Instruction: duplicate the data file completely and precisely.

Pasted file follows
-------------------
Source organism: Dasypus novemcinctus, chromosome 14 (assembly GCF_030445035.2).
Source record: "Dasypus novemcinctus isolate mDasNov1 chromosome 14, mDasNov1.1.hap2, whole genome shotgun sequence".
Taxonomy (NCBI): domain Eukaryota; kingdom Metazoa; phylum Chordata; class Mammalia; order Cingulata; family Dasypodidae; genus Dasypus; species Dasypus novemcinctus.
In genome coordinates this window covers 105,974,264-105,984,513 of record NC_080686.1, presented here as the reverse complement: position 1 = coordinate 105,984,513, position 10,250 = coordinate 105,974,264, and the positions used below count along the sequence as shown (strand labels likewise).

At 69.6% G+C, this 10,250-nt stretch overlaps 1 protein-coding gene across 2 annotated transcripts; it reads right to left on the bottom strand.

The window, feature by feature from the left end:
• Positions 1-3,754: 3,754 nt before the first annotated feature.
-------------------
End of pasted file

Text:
Source organism: Dasypus novemcinctus, chromosome 14 (assembly GCF_030445035.2).
Source record: "Dasypus novemcinctus isolate mDasNov1 chromosome 14, mDasNov1.1.hap2, whole genome shotgun sequence".
Taxonomy (NCBI): domain Eukaryota; kingdom Metazoa; phylum Chordata; class Mammalia; order Cingulata; family Dasypodidae; genus Dasypus; species Dasypus novemcinctus.
In genome coordinates this window covers 105,974,264-105,984,513 of record NC_080686.1, presented here as the reverse complement: position 1 = coordinate 105,984,513, position 10,250 = coordinate 105,974,264, and the positions used below count along the sequence as shown (strand labels likewise).

At 69.6% G+C, this 10,250-nt stretch overlaps 1 protein-coding gene across 2 annotated transcripts; it reads right to left on the bottom strand.

The window, feature by feature from the left end:
• Positions 1-3,754: 3,754 nt before the first annotated feature.